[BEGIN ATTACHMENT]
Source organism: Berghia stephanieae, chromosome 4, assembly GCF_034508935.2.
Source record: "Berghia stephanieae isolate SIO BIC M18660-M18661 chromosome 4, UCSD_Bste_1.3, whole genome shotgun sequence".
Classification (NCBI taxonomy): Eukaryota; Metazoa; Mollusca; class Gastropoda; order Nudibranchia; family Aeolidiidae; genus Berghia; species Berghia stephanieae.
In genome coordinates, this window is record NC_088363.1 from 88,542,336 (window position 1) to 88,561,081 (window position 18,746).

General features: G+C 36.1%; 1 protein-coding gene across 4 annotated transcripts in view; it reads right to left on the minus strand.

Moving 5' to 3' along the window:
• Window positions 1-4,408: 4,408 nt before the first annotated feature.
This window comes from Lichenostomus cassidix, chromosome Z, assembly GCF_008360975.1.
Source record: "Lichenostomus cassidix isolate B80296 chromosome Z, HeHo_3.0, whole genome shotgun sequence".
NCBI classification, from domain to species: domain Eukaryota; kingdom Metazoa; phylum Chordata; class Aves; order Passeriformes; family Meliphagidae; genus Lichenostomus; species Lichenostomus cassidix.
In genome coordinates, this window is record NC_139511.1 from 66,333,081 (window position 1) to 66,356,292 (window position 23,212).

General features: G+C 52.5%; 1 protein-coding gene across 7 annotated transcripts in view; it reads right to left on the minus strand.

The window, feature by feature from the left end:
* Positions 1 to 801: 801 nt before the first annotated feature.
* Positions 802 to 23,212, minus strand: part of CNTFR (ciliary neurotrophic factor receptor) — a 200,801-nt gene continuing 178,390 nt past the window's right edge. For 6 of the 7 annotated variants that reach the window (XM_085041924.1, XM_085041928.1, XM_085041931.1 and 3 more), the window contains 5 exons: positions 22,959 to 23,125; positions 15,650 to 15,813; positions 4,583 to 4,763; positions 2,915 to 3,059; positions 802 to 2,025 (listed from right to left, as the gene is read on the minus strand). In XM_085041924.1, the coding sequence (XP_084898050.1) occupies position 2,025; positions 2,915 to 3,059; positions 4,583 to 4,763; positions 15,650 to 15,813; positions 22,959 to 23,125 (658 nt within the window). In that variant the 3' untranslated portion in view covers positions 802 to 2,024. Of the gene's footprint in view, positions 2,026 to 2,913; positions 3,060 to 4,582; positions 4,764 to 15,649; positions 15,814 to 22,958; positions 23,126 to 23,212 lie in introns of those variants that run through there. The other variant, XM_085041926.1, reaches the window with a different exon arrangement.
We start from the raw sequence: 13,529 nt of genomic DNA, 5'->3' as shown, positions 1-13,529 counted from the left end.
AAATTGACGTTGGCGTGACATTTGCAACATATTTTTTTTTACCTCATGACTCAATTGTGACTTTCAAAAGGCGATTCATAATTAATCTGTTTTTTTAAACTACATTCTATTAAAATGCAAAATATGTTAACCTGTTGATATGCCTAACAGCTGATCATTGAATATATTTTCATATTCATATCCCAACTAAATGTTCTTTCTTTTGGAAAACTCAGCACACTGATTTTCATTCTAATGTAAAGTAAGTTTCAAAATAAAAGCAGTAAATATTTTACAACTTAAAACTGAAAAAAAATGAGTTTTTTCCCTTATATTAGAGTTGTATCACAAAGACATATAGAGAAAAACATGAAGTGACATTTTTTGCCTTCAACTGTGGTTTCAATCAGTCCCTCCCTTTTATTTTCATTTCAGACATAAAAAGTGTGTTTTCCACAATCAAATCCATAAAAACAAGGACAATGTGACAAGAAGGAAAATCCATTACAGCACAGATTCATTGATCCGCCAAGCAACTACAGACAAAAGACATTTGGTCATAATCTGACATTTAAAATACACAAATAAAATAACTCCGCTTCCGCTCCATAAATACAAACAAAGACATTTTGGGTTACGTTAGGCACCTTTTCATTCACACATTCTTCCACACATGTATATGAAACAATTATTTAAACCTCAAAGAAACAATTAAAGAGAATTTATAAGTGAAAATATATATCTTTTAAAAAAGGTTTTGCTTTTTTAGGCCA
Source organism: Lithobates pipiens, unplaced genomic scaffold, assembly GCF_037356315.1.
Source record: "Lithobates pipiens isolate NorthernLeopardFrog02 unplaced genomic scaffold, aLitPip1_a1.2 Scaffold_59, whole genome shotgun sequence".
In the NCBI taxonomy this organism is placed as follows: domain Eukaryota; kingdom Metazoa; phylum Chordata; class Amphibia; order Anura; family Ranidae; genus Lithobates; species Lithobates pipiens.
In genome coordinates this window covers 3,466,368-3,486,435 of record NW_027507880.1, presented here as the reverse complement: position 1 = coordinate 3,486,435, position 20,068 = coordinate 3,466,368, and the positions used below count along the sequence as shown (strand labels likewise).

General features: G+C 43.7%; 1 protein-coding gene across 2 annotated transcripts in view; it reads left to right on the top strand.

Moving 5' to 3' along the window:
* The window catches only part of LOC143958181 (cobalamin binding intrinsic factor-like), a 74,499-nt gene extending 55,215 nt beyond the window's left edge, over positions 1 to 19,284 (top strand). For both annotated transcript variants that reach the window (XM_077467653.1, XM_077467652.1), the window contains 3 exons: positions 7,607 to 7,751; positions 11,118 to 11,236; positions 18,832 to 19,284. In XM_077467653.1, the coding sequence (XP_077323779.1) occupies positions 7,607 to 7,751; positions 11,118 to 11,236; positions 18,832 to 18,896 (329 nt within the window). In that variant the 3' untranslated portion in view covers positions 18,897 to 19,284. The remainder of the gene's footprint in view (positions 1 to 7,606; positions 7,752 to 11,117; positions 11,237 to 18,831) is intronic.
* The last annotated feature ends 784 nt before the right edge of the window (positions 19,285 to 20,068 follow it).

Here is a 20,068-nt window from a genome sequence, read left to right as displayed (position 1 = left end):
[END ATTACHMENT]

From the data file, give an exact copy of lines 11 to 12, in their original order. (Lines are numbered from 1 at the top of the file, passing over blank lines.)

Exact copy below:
In genome coordinates, this window is record NC_139511.1 from 66,333,081 (window position 1) to 66,356,292 (window position 23,212).

General features: G+C 52.5%; 1 protein-coding gene across 7 annotated transcripts in view; it reads right to left on the minus strand.